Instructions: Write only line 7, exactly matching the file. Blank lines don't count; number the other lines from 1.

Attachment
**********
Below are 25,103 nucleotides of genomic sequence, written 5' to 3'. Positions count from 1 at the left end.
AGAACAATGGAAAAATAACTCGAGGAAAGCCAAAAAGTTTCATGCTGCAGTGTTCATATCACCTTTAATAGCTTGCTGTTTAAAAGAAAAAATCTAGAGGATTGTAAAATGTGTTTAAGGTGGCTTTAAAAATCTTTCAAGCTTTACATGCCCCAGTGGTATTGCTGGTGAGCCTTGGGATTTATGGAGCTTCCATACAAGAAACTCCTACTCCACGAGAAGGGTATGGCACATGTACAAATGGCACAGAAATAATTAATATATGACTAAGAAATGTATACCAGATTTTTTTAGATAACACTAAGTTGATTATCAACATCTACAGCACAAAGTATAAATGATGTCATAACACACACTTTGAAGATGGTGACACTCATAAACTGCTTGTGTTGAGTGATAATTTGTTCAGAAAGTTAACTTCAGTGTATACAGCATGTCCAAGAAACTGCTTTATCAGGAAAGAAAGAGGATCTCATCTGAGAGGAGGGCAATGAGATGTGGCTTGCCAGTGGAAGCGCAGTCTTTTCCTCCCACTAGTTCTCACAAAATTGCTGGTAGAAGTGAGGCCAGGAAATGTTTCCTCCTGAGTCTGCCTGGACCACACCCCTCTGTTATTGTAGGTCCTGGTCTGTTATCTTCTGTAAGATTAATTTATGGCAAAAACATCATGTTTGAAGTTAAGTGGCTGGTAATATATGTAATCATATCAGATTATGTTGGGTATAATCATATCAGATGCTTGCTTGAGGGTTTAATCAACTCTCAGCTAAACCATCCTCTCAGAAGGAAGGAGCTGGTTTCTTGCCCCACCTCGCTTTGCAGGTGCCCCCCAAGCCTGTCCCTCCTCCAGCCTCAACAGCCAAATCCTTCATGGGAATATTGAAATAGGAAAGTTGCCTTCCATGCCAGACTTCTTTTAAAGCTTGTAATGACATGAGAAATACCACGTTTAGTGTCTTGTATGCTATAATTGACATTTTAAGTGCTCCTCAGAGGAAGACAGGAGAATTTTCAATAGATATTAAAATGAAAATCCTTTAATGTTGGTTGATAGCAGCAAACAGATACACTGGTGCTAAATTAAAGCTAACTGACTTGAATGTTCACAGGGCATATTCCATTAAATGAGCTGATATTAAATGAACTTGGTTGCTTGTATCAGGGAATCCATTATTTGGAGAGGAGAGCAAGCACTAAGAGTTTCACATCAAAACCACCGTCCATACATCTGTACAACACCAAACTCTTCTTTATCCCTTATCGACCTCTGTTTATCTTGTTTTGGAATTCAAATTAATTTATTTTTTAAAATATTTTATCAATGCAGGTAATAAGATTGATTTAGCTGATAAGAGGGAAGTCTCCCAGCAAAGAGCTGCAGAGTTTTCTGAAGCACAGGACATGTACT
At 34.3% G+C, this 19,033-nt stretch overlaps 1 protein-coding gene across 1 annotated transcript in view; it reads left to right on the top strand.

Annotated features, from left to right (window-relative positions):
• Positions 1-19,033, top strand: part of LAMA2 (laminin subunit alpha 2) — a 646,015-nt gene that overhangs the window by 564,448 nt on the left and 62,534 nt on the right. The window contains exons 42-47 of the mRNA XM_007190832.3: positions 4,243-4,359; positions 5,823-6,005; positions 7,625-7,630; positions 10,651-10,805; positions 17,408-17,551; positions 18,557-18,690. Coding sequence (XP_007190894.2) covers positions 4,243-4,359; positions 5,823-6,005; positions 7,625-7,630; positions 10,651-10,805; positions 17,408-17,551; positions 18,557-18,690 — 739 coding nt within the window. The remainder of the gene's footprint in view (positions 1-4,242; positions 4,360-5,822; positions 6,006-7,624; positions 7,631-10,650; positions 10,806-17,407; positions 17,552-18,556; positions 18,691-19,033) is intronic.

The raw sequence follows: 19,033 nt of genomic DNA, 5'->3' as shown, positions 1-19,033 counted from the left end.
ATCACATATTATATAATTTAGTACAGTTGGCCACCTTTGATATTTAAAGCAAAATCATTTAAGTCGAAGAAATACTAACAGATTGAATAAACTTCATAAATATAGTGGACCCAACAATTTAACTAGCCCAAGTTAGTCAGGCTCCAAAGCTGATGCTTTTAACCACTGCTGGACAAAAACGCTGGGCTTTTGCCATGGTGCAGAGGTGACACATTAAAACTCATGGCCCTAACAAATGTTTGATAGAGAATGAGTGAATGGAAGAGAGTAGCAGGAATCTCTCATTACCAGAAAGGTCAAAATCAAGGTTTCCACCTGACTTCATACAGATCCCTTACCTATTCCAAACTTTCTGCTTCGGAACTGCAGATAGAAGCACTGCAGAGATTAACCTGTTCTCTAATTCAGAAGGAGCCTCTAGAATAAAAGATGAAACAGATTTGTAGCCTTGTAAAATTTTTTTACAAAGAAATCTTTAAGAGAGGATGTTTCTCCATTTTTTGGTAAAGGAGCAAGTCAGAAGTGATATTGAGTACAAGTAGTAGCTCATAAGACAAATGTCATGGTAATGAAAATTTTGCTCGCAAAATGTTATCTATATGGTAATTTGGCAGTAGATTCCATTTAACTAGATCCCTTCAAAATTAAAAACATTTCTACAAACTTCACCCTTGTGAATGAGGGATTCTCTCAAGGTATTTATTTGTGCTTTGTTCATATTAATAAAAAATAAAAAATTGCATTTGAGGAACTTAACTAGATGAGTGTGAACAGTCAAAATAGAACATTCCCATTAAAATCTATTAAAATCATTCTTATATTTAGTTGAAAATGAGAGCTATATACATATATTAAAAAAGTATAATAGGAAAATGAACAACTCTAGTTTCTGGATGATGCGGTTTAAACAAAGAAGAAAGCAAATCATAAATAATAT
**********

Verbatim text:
ATCACATATTATATAATTTAGTACAGTTGGCCACCTTTGATATTTAAAGCAAAATCATTTAAGTCGAAGAAATACTAACAGATTGAATAAACTTCATAAATATAGTGGACCCAACAATTTAACTAGCCCAAGTTAGTCAGGCTCCAAAGCTGATGCTTTTAACCACTGCTGGACAAAAACGCTGGGCTTTTGCCATGGTGCAGAGGTGACACATTAAAACTCATGGCCCTAACAAATGTTTGATAGAGAATGAGTGAATGGAAGAGAGTAGCAGGAATCTCTCATTACCAGAAAGGTCAAAATCAAGGTTTCCACCTGACTTCATACAGATCCCTTACCTATTCCAAACTTTCTGCTTCGGAACTGCAGATAGAAGCACTGCAGAGATTAACCTGTTCTCTAATTCAGAAGGAGCCTCTAGAATAAAAGATGAAACAGATTTGTAGCCTTGTAAAATTTTTTTACAAAGAAATCTTTAAGAGAGGATGTTTCTCCATTTTTTGGTAAAGGAGCAAGTCAGAAGTGATATTGAGTACAAGTAGTAGCTCATAAGACAAATGTCATGGTAATGAAAATTTTGCTCGCAAAATGTTATCTATATGGTAATTTGGCAGTAGATTCCATTTAACTAGATCCCTTCAAAATTAAAAACATTTCTACAAACTTCACCCTTGTGAATGAGGGATTCTCTCAAGGTATTTATTTGTGCTTTGTTCATATTAATAAAAAATAAAAAATTGCATTTGAGGAACTTAACTAGATGAGTGTGAACAGTCAAAATAGAACATTCCCATTAAAATCTATTAAAATCATTCTTATATTTAGTTGAAAATGAGAGCTATATACATATATTAAAAAAGTATAATAGGAAAATGAACAACTCTAGTTTCTGGATGATGCGGTTTAAACAAAGAAGAAAGCAAATCATAAATAATAT